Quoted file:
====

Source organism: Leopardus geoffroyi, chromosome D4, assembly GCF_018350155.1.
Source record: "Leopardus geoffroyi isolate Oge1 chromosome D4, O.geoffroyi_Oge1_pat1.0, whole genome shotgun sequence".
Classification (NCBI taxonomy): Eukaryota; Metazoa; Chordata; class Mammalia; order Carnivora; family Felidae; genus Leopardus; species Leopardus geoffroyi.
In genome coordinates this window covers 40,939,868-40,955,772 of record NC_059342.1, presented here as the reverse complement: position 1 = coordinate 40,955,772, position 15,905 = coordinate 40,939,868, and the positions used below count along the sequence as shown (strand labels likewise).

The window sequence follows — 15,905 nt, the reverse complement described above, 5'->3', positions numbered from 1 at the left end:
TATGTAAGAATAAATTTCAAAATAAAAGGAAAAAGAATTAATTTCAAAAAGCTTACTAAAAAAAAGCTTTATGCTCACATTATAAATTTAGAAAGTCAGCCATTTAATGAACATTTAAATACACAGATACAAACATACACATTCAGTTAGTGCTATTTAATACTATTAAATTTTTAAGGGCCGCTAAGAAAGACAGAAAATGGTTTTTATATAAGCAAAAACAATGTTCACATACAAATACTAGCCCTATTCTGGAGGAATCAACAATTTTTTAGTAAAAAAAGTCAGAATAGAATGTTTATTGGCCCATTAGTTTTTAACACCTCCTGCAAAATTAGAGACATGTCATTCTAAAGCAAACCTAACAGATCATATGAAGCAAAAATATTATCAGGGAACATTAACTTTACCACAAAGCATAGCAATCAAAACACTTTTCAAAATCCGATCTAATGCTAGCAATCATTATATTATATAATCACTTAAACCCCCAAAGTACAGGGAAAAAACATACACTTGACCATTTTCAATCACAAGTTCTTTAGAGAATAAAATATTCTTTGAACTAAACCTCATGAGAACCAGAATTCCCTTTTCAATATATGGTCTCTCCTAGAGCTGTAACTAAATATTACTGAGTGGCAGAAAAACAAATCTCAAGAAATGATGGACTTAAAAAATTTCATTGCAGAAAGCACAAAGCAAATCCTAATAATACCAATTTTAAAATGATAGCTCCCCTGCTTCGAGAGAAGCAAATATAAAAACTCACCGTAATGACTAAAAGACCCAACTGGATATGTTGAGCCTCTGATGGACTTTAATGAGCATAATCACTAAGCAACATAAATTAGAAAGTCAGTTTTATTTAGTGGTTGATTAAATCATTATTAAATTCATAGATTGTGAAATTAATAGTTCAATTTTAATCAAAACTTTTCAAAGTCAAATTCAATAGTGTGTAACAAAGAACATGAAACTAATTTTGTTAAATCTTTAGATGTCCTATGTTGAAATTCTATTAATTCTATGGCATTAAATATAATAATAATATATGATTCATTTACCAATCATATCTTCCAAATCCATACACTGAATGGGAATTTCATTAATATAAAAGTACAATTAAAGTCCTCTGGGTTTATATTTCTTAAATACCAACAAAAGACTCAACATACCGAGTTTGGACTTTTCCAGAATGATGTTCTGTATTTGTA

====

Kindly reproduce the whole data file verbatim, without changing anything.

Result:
Source organism: Leopardus geoffroyi, chromosome D4, assembly GCF_018350155.1.
Source record: "Leopardus geoffroyi isolate Oge1 chromosome D4, O.geoffroyi_Oge1_pat1.0, whole genome shotgun sequence".
Classification (NCBI taxonomy): Eukaryota; Metazoa; Chordata; class Mammalia; order Carnivora; family Felidae; genus Leopardus; species Leopardus geoffroyi.
In genome coordinates this window covers 40,939,868-40,955,772 of record NC_059342.1, presented here as the reverse complement: position 1 = coordinate 40,955,772, position 15,905 = coordinate 40,939,868, and the positions used below count along the sequence as shown (strand labels likewise).

The window sequence follows — 15,905 nt, the reverse complement described above, 5'->3', positions numbered from 1 at the left end:
TATGTAAGAATAAATTTCAAAATAAAAGGAAAAAGAATTAATTTCAAAAAGCTTACTAAAAAAAAGCTTTATGCTCACATTATAAATTTAGAAAGTCAGCCATTTAATGAACATTTAAATACACAGATACAAACATACACATTCAGTTAGTGCTATTTAATACTATTAAATTTTTAAGGGCCGCTAAGAAAGACAGAAAATGGTTTTTATATAAGCAAAAACAATGTTCACATACAAATACTAGCCCTATTCTGGAGGAATCAACAATTTTTTAGTAAAAAAAGTCAGAATAGAATGTTTATTGGCCCATTAGTTTTTAACACCTCCTGCAAAATTAGAGACATGTCATTCTAAAGCAAACCTAACAGATCATATGAAGCAAAAATATTATCAGGGAACATTAACTTTACCACAAAGCATAGCAATCAAAACACTTTTCAAAATCCGATCTAATGCTAGCAATCATTATATTATATAATCACTTAAACCCCCAAAGTACAGGGAAAAAACATACACTTGACCATTTTCAATCACAAGTTCTTTAGAGAATAAAATATTCTTTGAACTAAACCTCATGAGAACCAGAATTCCCTTTTCAATATATGGTCTCTCCTAGAGCTGTAACTAAATATTACTGAGTGGCAGAAAAACAAATCTCAAGAAATGATGGACTTAAAAAATTTCATTGCAGAAAGCACAAAGCAAATCCTAATAATACCAATTTTAAAATGATAGCTCCCCTGCTTCGAGAGAAGCAAATATAAAAACTCACCGTAATGACTAAAAGACCCAACTGGATATGTTGAGCCTCTGATGGACTTTAATGAGCATAATCACTAAGCAACATAAATTAGAAAGTCAGTTTTATTTAGTGGTTGATTAAATCATTATTAAATTCATAGATTGTGAAATTAATAGTTCAATTTTAATCAAAACTTTTCAAAGTCAAATTCAATAGTGTGTAACAAAGAACATGAAACTAATTTTGTTAAATCTTTAGATGTCCTATGTTGAAATTCTATTAATTCTATGGCATTAAATATAATAATAATATATGATTCATTTACCAATCATATCTTCCAAATCCATACACTGAATGGGAATTTCATTAATATAAAAGTACAATTAAAGTCCTCTGGGTTTATATTTCTTAAATACCAACAAAAGACTCAACATACCGAGTTTGGACTTTTCCAGAATGATGTTCTGTATTTGTA